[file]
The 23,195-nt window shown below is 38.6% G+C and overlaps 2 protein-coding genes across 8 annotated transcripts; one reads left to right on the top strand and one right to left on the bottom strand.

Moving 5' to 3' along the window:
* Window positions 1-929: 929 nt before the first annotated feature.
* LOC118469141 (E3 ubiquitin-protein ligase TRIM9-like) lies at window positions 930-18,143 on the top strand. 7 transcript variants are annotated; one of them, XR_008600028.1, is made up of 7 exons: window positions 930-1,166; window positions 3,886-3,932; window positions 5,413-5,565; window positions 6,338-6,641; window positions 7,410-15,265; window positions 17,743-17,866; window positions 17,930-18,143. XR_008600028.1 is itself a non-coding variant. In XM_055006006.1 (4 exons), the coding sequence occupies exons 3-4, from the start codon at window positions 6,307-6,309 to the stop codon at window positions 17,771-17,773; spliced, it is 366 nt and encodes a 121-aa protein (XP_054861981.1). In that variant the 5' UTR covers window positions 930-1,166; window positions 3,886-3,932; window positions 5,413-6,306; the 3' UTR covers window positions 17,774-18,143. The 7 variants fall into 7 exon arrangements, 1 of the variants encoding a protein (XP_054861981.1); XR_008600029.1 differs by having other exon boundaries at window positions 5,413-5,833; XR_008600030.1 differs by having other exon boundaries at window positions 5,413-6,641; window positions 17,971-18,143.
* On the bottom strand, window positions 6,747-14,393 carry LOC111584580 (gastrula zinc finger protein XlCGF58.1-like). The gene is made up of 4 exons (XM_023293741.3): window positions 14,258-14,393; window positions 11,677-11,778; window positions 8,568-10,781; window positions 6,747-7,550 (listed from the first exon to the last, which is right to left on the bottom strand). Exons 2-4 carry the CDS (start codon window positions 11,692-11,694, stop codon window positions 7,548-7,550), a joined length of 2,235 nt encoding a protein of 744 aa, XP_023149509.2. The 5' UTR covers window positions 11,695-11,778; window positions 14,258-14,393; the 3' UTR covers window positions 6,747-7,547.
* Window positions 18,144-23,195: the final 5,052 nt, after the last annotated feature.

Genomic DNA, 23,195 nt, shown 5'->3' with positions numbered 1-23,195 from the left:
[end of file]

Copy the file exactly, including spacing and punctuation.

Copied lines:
The 23,195-nt window shown below is 38.6% G+C and overlaps 2 protein-coding genes across 8 annotated transcripts; one reads left to right on the top strand and one right to left on the bottom strand.

Moving 5' to 3' along the window:
* Window positions 1-929: 929 nt before the first annotated feature.
* LOC118469141 (E3 ubiquitin-protein ligase TRIM9-like) lies at window positions 930-18,143 on the top strand. 7 transcript variants are annotated; one of them, XR_008600028.1, is made up of 7 exons: window positions 930-1,166; window positions 3,886-3,932; window positions 5,413-5,565; window positions 6,338-6,641; window positions 7,410-15,265; window positions 17,743-17,866; window positions 17,930-18,143. XR_008600028.1 is itself a non-coding variant. In XM_055006006.1 (4 exons), the coding sequence occupies exons 3-4, from the start codon at window positions 6,307-6,309 to the stop codon at window positions 17,771-17,773; spliced, it is 366 nt and encodes a 121-aa protein (XP_054861981.1). In that variant the 5' UTR covers window positions 930-1,166; window positions 3,886-3,932; window positions 5,413-6,306; the 3' UTR covers window positions 17,774-18,143. The 7 variants fall into 7 exon arrangements, 1 of the variants encoding a protein (XP_054861981.1); XR_008600029.1 differs by having other exon boundaries at window positions 5,413-5,833; XR_008600030.1 differs by having other exon boundaries at window positions 5,413-6,641; window positions 17,971-18,143.
* On the bottom strand, window positions 6,747-14,393 carry LOC111584580 (gastrula zinc finger protein XlCGF58.1-like). The gene is made up of 4 exons (XM_023293741.3): window positions 14,258-14,393; window positions 11,677-11,778; window positions 8,568-10,781; window positions 6,747-7,550 (listed from the first exon to the last, which is right to left on the bottom strand). Exons 2-4 carry the CDS (start codon window positions 11,692-11,694, stop codon window positions 7,548-7,550), a joined length of 2,235 nt encoding a protein of 744 aa, XP_023149509.2. The 5' UTR covers window positions 11,695-11,778; window positions 14,258-14,393; the 3' UTR covers window positions 6,747-7,547.
* Window positions 18,144-23,195: the final 5,052 nt, after the last annotated feature.

Genomic DNA, 23,195 nt, shown 5'->3' with positions numbered 1-23,195 from the left: